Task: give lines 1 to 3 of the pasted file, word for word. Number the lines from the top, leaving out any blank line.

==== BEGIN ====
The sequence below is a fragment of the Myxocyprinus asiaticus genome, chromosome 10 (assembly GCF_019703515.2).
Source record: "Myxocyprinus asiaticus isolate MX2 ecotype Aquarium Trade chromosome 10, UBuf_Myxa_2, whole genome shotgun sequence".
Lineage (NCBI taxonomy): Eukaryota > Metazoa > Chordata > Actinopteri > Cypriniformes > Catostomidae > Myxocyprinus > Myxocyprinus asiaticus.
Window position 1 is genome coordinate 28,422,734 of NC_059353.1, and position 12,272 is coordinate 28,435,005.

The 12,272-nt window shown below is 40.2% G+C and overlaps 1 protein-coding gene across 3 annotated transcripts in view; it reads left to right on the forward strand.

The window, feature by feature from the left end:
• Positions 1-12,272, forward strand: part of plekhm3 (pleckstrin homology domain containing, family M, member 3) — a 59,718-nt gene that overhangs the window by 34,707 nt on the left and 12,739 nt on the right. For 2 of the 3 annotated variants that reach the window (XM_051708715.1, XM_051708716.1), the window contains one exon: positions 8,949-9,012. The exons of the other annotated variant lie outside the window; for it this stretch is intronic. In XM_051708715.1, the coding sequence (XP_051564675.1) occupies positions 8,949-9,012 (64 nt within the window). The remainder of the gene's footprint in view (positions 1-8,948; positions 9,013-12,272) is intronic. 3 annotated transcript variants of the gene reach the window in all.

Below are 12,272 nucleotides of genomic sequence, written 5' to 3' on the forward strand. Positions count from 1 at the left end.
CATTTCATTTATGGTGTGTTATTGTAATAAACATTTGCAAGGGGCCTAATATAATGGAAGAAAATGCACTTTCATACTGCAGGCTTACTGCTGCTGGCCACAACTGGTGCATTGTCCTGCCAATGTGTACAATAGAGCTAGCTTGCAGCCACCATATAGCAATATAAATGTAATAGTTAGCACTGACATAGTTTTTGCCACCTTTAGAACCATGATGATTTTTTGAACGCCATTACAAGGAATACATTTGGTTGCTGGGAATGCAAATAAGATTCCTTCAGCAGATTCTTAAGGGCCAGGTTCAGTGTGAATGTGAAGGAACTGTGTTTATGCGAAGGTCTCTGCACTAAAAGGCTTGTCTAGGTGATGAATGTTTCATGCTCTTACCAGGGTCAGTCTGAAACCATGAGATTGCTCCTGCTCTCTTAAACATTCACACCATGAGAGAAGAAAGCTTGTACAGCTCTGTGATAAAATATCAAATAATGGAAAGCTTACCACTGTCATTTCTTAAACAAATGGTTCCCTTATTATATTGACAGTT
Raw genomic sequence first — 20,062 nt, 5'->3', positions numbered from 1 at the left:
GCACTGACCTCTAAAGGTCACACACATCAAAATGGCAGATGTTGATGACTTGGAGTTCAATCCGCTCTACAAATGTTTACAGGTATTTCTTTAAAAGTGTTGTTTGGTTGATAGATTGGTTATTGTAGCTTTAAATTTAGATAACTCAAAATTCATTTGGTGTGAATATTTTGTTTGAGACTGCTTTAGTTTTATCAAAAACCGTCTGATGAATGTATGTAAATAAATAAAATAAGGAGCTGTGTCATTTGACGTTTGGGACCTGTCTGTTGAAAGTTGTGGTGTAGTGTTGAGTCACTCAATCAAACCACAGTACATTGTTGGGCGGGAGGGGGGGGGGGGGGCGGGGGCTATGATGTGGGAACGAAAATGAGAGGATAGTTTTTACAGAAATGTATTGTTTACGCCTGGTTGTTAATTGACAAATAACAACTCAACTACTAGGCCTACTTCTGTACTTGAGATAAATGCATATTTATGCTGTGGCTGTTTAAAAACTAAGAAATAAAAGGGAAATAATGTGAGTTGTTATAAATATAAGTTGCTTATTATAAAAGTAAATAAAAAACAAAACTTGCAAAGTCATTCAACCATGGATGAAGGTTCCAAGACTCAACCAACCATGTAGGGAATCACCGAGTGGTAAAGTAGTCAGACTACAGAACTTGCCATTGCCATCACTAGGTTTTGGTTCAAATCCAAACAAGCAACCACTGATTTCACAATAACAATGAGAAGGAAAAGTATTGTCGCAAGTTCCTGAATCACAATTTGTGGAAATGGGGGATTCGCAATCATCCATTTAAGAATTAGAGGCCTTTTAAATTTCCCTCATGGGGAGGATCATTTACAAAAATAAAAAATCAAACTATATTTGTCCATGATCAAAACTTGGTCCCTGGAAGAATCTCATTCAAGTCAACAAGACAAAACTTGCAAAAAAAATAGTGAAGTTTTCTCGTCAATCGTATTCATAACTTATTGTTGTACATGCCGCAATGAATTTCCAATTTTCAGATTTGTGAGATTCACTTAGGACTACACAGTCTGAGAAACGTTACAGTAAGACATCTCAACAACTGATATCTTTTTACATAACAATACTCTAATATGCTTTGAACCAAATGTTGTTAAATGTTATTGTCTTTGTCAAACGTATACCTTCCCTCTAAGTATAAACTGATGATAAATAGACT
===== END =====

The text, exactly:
The sequence below is a fragment of the Myxocyprinus asiaticus genome, chromosome 10 (assembly GCF_019703515.2).
Source record: "Myxocyprinus asiaticus isolate MX2 ecotype Aquarium Trade chromosome 10, UBuf_Myxa_2, whole genome shotgun sequence".
Lineage (NCBI taxonomy): Eukaryota > Metazoa > Chordata > Actinopteri > Cypriniformes > Catostomidae > Myxocyprinus > Myxocyprinus asiaticus.